This is the final instalment of a four-part series on the FIDIC White Book. The previous posts have provided an overview of the White Book, an in-depth examination of changes from the 4th to the 5th edition, and a look at critical changes from 2006 to 2017. This post will complete the examination of critical changes in the 2017 edition.

Agreement Termination

  • If the Consultant breaches a material term or condition, the Client may give Notice outlining the breach.
  • If the Consultant fails to remedy the breach within 28 days of Notice, the Client may terminate the agreement with 14 days’ notice.
  • Immediate termination is possible if the Consultant becomes insolvent or breaches anti-corruption measures.
  • In these cases, the Client assumes control of records and documents, claims reasonable costs from the Consultant, and withholds payment until the accomplishment of stated entitlement.

Additional Termination Rights for Client

  • The Client has the discretion to terminate the agreement by giving the Consultant 56 days’ notice, without intending to seek services elsewhere.
  • Termination is also allowed if an exceptional event causes a suspension of services for more than 168 days. The Consultant will be paid an agreed remuneration in this case.

Termination Rights for Consultant

  • The Consultant can terminate the agreement if the Client’s suspension of service extends beyond 168 days, following a notice of 14 days.
  • Non-payment can lead to termination if the Consultant does not receive payment within the due date plus 7 days of qualifying suspension plus 42 days after suspension, with a notice period of 14 days.
  • Immediate termination is permitted if the Client becomes bankrupt, insolvent, or breaches anti-corruption measures.
  • If the suspension of services due to an exceptional event surpasses 168 days, the Consultant can terminate the agreement with 14 days’ notice.
  • In all cases of the Consultant terminating the agreement, the Consultant is entitled to be paid for the loss of profit on the services not performed due to termination.

Payment Terms:

  • The Client must pay within 28 days from the date the Consultant issues an invoice, covering service payment, variations, and exceptional costs.
  • Exceptional cost bases are outlined in Appendix 3 (Remuneration & Payment).
  • If rates and prices are not applicable, new rates should be agreed upon. In the absence of agreement within 14 days, reasonable rates and prices will apply.
  • Delayed payment within 28 days will result in the payment of compensation (financing charges) at the rates stated in Appendix 3.
  • If any item in an invoice is disputed by the Client as not properly due, the Client can give Notice of intention to withhold payment within 7 days, but must pay the remainder promptly.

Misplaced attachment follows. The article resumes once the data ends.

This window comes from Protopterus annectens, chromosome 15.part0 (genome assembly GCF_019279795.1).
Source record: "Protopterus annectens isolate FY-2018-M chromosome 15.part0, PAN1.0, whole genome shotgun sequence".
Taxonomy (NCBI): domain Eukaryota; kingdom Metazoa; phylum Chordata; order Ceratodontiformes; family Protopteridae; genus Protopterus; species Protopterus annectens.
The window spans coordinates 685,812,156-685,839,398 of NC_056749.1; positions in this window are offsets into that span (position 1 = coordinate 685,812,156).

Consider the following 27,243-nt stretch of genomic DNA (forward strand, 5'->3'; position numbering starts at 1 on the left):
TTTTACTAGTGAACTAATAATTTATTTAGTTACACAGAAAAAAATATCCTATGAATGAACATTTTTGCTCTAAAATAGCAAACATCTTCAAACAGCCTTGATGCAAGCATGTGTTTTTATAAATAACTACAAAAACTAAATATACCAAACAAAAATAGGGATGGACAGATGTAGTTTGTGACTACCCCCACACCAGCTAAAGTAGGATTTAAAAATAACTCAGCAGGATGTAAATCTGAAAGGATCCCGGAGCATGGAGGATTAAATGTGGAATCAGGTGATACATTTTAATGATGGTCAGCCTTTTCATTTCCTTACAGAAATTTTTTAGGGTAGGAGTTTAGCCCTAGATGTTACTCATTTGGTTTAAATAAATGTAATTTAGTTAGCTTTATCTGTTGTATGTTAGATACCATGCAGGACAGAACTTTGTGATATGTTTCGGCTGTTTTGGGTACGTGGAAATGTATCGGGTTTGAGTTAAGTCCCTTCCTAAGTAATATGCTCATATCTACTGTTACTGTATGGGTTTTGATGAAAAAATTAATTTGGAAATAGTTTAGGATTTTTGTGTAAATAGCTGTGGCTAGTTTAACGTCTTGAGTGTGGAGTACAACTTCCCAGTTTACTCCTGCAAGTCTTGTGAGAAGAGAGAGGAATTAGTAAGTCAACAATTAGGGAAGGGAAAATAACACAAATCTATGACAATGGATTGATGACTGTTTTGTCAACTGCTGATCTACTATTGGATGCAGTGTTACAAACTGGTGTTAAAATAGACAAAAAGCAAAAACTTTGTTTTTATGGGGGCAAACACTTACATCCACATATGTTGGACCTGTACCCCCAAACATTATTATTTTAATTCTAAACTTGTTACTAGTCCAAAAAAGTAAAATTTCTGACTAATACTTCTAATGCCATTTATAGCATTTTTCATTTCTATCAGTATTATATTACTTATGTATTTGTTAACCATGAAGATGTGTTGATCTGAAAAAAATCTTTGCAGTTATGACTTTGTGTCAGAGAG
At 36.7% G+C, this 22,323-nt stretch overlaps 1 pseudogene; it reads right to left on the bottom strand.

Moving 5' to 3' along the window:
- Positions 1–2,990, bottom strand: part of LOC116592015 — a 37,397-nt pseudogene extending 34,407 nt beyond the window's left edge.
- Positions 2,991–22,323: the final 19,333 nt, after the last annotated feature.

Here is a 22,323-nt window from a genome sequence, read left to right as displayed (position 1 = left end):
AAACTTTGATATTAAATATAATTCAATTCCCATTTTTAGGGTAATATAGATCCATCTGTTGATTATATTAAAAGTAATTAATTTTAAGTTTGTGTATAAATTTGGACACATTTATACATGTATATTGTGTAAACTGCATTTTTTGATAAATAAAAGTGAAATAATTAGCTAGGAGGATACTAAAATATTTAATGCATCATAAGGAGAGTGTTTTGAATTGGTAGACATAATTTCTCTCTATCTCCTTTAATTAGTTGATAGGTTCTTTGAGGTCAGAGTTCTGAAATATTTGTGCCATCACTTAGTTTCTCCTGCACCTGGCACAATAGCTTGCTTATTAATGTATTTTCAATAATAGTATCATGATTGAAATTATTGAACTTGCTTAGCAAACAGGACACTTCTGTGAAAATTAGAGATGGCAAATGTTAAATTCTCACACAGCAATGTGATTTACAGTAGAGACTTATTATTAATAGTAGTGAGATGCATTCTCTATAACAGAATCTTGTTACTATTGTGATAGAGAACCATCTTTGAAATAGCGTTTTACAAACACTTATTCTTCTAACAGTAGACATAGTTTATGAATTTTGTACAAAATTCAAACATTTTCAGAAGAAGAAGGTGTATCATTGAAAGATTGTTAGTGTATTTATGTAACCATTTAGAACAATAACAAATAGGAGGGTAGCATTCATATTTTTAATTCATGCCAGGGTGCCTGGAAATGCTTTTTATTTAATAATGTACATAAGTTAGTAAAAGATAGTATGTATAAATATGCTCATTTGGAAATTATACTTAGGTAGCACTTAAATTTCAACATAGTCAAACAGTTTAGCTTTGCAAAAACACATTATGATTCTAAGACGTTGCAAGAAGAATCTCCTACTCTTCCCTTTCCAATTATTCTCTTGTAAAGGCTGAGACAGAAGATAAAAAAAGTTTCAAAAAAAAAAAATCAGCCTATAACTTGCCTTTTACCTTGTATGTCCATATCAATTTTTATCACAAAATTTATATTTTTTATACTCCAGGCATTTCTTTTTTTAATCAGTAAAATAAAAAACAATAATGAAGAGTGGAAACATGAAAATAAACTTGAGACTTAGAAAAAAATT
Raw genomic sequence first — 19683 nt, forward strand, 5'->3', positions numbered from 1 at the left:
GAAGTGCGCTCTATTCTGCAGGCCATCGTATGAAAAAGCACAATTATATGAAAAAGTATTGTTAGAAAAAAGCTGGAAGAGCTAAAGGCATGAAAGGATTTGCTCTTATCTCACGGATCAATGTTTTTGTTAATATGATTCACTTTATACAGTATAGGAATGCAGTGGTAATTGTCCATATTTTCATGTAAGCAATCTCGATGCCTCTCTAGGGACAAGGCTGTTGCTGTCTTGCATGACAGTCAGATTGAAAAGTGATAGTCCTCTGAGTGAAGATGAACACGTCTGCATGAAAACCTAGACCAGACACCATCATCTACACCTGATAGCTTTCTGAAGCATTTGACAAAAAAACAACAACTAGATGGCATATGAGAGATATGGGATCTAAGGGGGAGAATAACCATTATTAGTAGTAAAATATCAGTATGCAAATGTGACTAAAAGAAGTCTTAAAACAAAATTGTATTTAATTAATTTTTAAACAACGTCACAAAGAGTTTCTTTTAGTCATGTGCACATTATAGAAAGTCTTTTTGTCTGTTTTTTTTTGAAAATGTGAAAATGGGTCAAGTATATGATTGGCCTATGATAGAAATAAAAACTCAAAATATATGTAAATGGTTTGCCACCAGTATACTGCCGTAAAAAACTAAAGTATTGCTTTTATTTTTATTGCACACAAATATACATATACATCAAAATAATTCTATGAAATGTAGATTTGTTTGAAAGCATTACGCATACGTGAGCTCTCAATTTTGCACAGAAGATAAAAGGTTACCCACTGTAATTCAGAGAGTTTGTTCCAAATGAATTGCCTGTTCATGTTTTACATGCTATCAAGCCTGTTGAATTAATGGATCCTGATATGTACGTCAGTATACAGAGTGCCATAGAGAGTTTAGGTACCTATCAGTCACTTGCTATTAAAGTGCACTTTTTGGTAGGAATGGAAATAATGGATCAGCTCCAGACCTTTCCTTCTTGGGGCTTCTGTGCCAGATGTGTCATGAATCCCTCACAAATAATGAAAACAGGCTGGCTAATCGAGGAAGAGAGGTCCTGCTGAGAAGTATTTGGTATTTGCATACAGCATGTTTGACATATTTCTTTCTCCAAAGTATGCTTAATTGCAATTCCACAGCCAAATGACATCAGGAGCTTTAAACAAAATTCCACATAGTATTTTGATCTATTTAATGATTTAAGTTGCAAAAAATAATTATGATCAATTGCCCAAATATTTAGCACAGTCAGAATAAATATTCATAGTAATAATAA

Insurance Obligations:

  • The Consultant must maintain professional indemnity insurance (PII), public liability insurance (PLI), works compensation insurance, employer’s liability insurance, and other insurances required by applicable law.
  • Professional indemnity insurance must be maintained for the specified liability period.
  • If any of the required insurances are cancelled, the Consultant must promptly notify the Client.
  • Additionally, the 5th edition emphasizes the importance of placing such insurances with reputable international insurers.

Dispute Resolution:

  • Once a dispute arises, the senior representatives of both parties shall meet within 28 days of receiving a written Notice to attempt an amicable resolution.
  • If the dispute remains unresolved, adjudication should be initiated within a maximum of 56 days upon written request.
  • If no further Notice is given within 28 days of the adjudication decision, the decision becomes binding.
  • If no decision is reached within 28 days from the adjudicators or a Notice of Dissatisfaction (NOD) is issued within 28 days after the decision, both parties shall attempt an amicable settlement.
  • Unless agreed otherwise, arbitration may commence after 28 days from the Notice, even in the absence of an attempt at an amicable settlement. International arbitration shall be pursued.
  • If arbitration does not commence within 182 days from the Notice of Dissatisfaction, the NOD will lapse and become invalid.

In conclusion, the 2017 FIDIC White Book has substantially updated aspects of the contract, such as termination, payments, insurance obligations, and dispute resolution.

It is vital for both parties to understand and comply with these provisions to ensure a smooth and fair contractual relationship.

The previous three posts can be read here: part 1, part 2, and part 3.

If you would like all of these posts in a single PDF, please email with the subject line FIDIC White Book.

This guest post was written by Mansoor Ali, FICCP and Jishma Joy. Would you like to learn more about the FIDIC White Book? Check out this webinar.

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